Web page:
It is good to reflect that Our Lord knew the evils and ills that would disturb the twentieth century; he knew
all the advances that would be made in the sciences and technology field. Yet to forgive sin, to heal the breach
between mortals and their Creator, he instituted Confession of sin; we cannot afford to overlook Our Lord's own
remedy, Confession.

The Spiritual and Psychological Value of Frequent Confession

The focus in this part, however, is more specific. We wish to emphasize the value of frequent Confession;
we are speaking of the frequent and early confessions of children, as soon as they reach the age of reason.
More so, the frequent confession of the youth, of married people, the aging, wishing to progress in sanctity
and holiness.

The Church's Teaching

There is no doubt that the practice of frequent Confession in the absence of mortal sin. We quote the words
of Pope Pius XII.

It is true that venial sins may be expiated in many ways that are to be highly commended, but to ensure
more rapid progress day by day in the practice of virtue we want the pious practice of frequent Confession
which was introduced into the Church by the inspiration of the Holy Spirit to be earnestly advocated. By it
genuine self-knowledge is increased, Christian humility grows, bad habits are corrected, spiritual neglect and
tepidity are resisted, the conscience is purified, the will strengthened, a salutary self-control is attained, and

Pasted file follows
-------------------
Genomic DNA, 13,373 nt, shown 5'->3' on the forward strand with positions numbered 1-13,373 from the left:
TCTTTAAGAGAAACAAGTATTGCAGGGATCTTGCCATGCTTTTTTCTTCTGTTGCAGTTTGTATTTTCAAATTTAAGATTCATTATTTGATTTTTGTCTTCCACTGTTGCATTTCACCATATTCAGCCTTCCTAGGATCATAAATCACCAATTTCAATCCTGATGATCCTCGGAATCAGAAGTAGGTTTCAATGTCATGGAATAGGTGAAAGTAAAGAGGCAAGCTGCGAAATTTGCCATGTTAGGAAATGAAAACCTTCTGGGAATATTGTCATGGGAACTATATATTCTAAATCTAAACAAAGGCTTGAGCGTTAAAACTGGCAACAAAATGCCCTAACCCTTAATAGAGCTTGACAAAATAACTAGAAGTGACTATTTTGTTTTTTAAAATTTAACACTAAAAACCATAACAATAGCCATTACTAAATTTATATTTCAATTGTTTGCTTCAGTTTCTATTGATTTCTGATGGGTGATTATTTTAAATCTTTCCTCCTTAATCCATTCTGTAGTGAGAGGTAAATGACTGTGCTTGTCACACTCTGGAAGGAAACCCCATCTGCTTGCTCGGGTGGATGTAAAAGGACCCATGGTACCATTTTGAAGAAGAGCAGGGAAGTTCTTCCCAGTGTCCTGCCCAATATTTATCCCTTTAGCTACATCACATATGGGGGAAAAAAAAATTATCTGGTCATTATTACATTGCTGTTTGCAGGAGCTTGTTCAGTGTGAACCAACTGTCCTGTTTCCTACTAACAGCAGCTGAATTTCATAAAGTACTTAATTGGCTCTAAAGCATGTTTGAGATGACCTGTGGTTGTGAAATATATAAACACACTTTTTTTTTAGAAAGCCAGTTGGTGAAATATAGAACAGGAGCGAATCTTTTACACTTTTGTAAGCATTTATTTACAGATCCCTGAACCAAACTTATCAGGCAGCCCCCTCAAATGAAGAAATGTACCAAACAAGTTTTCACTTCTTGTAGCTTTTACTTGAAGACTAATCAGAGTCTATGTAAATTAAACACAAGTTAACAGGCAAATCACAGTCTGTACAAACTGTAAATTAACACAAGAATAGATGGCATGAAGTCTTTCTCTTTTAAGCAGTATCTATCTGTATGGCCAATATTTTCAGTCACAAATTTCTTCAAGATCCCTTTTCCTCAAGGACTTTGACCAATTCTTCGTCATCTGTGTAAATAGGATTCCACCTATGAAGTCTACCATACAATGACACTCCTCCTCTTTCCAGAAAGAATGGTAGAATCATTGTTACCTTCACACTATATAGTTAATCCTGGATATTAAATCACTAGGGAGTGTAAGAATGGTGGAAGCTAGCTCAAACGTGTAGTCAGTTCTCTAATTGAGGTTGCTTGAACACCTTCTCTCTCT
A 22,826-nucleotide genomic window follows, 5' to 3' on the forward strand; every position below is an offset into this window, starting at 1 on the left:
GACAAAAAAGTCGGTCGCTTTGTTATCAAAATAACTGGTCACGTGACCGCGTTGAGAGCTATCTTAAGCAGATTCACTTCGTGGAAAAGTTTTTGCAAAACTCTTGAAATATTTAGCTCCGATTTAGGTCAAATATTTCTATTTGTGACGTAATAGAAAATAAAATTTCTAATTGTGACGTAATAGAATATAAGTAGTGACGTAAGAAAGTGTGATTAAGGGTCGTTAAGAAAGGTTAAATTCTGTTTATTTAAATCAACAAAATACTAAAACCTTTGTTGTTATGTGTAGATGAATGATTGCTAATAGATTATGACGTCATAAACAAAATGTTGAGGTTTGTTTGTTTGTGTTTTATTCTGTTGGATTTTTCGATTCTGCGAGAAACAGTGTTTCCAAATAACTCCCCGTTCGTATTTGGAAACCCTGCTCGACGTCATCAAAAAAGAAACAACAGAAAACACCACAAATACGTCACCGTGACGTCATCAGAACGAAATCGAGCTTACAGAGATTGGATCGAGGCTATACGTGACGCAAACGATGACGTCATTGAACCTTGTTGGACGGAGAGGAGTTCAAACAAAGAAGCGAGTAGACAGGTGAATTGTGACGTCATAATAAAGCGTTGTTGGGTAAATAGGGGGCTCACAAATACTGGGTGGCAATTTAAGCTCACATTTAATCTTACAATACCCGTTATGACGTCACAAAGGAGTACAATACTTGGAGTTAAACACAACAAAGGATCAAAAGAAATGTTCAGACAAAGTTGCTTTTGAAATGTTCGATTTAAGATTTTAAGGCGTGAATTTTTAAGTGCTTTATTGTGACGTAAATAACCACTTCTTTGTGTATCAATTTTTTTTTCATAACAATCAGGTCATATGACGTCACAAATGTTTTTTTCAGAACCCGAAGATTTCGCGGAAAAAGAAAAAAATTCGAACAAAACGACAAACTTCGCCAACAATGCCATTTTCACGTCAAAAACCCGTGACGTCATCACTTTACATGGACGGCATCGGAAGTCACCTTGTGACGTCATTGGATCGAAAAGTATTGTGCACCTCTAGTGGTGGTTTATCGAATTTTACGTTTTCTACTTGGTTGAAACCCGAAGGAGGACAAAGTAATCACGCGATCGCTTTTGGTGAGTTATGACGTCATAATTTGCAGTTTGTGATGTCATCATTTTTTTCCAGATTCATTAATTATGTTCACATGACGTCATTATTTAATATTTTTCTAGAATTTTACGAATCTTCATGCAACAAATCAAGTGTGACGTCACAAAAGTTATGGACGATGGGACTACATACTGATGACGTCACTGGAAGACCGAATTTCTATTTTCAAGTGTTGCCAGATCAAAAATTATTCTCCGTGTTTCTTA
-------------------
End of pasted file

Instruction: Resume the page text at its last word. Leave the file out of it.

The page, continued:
grace is increased in virtue of the sacrament itself. Let those, who make light of or lessen esteem for frequent
Confession know what they are doing. What they are doing is alien to the spirit of Christ and disastrous for the
Mystical Body of Christ.

The Second Vatican Council with widespread liturgical changes that may not be common knowledge,
however, is that since the Council, Pope Paul VI authorized one of the most eloquent pleas in papal history for
frequent reception of the sacrament of Penance. While recognizing that the immediate purpose of the sacrament
is to remit grave sins, also when mortal sins against God have not been committed.

Frequent and reverent recourse to this sacrament, even when only venial sin is in question, is of great
value. Frequent confession is not mere ritual repetition, nor is it merely a psychological exercise. Rather is it a
constant effort to bring to perfection the grace of our Baptism so that as we carry about in our bodies the death
of Jesus Christ who died, the life that Jesus Christ lives may be more and more manifested in us. In such
confessions penitents, while indeed confessing venial sins, should be mainly concerned with becoming more
deeply conformed to Christ, and more submissive to the voice of the Spirit.

Pope st. John Paul II, in one document and speech after another, repeats the same message. He dares to say
that those who discourage going to Confession because it produces a repressive mentality are lying. He tells
the faithful to receive this sacrament as often as possible. Why? Because by this sacrament, we are renewed in
favour, strengthened in our resolutions, and supported by divine encouragement.

Spiritual Value of Confession

Te spiritual benefits of freq

. Many a time, we are blind to our own failings and weaknesses. We are hawk-eyeduent Confession as
identified by the church.

(1) Self-Knowledge is Increased in seeing the faults of others, but stone blind when it comes to our own.